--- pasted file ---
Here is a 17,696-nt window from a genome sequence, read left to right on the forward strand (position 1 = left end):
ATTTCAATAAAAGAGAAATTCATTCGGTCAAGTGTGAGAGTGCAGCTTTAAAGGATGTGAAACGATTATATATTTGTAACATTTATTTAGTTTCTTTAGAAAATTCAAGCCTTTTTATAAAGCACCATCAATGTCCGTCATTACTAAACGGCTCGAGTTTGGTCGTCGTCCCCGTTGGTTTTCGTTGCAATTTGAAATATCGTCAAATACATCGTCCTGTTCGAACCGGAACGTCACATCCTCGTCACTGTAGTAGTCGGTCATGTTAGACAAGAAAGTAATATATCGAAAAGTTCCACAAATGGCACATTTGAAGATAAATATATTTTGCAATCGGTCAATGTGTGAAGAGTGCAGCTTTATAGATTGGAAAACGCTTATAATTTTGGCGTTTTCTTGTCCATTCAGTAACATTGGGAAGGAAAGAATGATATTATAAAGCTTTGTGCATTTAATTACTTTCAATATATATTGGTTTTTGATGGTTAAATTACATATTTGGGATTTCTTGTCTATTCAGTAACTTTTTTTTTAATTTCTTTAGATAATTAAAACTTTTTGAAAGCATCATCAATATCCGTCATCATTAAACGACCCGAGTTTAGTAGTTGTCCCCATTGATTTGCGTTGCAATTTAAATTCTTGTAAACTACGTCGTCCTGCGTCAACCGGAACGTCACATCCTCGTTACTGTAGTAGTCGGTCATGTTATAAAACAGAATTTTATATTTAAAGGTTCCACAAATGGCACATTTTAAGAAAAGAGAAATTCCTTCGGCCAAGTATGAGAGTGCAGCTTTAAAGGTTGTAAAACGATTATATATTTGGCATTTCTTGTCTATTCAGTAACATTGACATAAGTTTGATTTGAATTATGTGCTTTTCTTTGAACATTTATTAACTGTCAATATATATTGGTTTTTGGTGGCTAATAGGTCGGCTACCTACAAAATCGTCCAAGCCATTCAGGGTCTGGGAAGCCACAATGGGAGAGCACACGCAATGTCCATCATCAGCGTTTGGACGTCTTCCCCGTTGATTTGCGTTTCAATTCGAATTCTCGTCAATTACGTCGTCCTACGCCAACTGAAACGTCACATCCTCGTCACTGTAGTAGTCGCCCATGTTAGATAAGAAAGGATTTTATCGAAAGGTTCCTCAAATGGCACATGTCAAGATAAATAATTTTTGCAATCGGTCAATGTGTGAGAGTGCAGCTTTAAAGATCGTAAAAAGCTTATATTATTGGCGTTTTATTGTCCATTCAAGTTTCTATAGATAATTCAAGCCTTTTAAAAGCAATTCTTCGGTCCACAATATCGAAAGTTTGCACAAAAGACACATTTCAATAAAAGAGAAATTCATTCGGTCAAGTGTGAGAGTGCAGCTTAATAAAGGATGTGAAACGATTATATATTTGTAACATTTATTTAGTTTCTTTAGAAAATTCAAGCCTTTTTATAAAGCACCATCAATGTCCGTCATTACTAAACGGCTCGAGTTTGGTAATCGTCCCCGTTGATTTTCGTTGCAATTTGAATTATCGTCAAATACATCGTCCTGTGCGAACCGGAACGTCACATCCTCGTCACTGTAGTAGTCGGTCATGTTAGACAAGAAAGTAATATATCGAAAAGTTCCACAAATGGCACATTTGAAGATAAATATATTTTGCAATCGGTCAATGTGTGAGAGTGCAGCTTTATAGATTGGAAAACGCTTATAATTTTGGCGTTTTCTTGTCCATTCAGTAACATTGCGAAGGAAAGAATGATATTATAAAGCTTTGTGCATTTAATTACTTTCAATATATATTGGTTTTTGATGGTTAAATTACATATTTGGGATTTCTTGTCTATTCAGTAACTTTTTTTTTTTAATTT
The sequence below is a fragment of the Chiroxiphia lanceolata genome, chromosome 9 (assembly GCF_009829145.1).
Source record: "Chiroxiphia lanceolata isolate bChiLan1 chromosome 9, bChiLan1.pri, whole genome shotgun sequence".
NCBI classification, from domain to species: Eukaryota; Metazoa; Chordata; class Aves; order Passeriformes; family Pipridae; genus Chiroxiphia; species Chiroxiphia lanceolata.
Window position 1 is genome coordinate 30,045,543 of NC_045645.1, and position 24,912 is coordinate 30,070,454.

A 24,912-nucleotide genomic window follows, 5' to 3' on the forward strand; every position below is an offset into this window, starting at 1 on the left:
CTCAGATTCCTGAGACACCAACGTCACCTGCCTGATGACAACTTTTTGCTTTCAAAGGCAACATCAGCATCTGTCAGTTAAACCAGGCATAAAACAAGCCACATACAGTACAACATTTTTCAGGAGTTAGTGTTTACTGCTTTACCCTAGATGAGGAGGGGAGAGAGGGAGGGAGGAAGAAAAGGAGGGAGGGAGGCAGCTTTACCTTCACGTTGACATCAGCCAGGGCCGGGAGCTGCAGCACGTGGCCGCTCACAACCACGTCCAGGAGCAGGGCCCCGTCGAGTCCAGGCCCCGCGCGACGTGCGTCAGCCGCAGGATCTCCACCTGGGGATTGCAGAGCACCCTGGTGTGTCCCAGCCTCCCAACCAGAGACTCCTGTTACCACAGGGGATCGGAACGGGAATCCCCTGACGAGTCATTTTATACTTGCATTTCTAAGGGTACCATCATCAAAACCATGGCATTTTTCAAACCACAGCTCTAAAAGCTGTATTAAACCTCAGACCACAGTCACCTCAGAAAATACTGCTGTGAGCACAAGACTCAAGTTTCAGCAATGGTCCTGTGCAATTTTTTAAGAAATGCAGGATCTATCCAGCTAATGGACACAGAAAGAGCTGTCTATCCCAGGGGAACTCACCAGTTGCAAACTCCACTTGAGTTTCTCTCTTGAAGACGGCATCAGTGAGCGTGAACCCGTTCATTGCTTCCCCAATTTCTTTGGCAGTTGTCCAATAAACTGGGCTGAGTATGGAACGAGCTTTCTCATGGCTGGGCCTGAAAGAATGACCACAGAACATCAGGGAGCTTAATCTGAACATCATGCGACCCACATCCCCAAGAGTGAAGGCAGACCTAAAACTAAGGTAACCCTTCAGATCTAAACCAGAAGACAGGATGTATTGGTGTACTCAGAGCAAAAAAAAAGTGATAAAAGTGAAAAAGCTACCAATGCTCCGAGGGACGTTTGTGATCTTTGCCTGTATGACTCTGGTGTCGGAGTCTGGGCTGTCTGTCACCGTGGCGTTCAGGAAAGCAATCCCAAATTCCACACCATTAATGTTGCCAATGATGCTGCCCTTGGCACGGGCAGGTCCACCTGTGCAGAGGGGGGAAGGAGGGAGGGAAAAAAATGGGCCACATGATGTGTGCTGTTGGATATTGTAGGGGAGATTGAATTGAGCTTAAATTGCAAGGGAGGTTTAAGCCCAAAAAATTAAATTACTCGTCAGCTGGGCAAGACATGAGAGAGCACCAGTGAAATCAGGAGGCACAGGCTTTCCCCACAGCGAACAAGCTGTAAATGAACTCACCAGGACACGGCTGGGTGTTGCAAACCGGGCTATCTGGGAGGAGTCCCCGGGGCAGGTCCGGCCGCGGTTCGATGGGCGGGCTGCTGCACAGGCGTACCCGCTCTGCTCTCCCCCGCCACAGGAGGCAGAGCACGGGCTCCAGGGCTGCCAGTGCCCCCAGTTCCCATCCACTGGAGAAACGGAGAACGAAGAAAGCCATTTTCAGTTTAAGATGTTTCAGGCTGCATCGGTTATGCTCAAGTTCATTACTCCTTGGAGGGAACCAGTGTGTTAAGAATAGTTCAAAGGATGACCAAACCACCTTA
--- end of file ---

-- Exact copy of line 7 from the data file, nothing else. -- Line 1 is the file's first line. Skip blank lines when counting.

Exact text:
A 24,912-nucleotide genomic window follows, 5' to 3' on the forward strand; every position below is an offset into this window, starting at 1 on the left: